An intentional communication approach is key in driving benefits understanding and, ultimately, utilization. Just as different generations desire different benefits offerings, they also have varied communication preferences, meaning a single-channel approach may leave certain cohorts feeling overlooked.

Millennials and Gen Z employees are significantly more likely to feel benefits communications are irrelevant to them and are consequently more likely to struggle to understand communications about benefits and open enrollment.

Employers can consider employees’ preferred methods of learning to deliver more relevant and effective communications that better resonate with different generations. While Baby Boomers prefer to learn about benefits through in-person conversations, Gen X employees look to online resources. Millennial employees prefer video and podcast content, while Gen Z employees cite social media (i.e., short-form explanation) as their top choice communications source.

Exploring generational differences can be a great starting point in creating tailored experiences, but it may be worth considering how other nuances that exist within subgroups can further drive communication effectiveness. More than 40% of Gen Z Hispanics consuming media in both Spanish and English². Given the advancement in translation technologies, employers can offer benefits content in additional languages to better resonate with and accommodate bilingual employees.

Three considerations for better care delivery through this year’s benefits offerings

1) Offer Benefits Portfolios Tailored to Employee Needs:
Fifty-four percent of employees say they wish they received personalized benefits recommendations. Continuously collecting information on workforce preference can allow for a better understanding of employees’ needs and inform the creation of benefits packages that are more targeted to those needs. Looking at population data year over year can guide how employers can prioritize investment in the most desired products over those with less demand. While employers cannot fully fund all benefits, allowing some flexibility around employer funding for different benefits choices or offering a more comprehensive list of voluntary benefits can bridge the gap on some generational and individual differences in preference.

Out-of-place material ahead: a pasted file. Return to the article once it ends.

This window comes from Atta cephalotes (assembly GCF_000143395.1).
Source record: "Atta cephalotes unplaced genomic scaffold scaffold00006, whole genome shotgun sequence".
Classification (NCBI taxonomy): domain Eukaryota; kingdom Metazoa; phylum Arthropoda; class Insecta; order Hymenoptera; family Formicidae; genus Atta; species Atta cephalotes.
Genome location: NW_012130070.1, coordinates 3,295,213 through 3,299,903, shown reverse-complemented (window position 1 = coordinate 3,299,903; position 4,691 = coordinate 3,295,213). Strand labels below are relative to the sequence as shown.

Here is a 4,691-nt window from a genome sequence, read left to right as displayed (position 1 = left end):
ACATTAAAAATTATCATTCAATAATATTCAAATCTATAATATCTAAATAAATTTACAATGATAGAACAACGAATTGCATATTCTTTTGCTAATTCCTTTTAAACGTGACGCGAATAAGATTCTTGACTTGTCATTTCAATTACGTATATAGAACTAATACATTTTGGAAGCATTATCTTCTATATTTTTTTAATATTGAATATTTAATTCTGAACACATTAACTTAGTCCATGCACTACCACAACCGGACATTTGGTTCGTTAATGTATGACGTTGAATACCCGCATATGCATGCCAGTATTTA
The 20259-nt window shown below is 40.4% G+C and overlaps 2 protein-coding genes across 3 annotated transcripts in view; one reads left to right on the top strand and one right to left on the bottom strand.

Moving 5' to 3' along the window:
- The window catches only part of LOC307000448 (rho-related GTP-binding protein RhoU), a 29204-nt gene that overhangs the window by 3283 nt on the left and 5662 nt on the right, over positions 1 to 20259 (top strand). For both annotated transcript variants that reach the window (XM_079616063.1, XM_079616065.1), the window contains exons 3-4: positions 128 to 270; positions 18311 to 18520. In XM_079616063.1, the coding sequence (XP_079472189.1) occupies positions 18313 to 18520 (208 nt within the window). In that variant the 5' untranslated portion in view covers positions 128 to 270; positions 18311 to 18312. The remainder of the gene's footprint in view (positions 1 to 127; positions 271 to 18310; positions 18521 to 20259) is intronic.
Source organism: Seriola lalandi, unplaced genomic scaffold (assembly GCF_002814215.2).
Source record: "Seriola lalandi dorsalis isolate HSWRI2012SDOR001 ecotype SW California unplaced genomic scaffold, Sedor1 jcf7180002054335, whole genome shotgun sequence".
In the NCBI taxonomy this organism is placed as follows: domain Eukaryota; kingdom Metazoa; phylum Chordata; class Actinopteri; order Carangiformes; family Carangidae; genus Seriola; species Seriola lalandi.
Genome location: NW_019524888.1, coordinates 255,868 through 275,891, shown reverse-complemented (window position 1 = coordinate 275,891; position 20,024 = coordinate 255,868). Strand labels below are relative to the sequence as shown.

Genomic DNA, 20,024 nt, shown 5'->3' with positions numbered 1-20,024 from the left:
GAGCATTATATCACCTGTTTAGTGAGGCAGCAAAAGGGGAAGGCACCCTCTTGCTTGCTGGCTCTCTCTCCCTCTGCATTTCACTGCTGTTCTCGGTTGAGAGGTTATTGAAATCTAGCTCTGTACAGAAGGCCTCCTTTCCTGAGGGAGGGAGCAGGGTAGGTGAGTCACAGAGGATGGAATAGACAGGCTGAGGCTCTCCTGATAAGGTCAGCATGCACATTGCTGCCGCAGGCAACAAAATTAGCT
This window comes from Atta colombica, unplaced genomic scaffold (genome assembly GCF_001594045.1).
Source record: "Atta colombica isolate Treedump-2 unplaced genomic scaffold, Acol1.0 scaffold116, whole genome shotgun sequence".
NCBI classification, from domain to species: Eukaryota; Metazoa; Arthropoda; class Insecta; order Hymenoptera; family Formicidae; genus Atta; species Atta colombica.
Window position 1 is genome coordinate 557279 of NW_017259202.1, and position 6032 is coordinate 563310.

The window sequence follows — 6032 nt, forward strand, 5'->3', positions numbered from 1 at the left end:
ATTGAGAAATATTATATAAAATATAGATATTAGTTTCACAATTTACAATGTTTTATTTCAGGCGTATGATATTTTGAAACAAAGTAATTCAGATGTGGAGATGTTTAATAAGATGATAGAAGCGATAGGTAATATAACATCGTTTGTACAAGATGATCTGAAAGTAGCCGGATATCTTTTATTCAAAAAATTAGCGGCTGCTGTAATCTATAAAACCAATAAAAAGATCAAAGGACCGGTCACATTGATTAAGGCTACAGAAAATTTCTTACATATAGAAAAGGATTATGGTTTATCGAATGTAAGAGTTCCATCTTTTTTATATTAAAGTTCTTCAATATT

2) Drive an Always-On Communication Plan

Half of employees say they would feel more cared for if their employer improved benefits communications. Timely, easy to understand communications and resources can create a simpler, more accessible, “always-on” employee benefits experience that drives year-round use. Clarity at time of enrollment sets the stage for initial awareness and benefits selection, but employees face challenges when trying to access and use their benefits at the time of need and simply forget to use them.

3) Develop Audience-Specific Education Touchpoints:

A deeper understanding of the diverse needs of employees can also help to individualize education. Sixty percent of those who regret their benefits choices say a lack of understanding and information was to blame. By pinpointing gaps in understanding of relevant benefits, employers can aid in employee decision-making, boosting usage and ultimately increasing employee retention.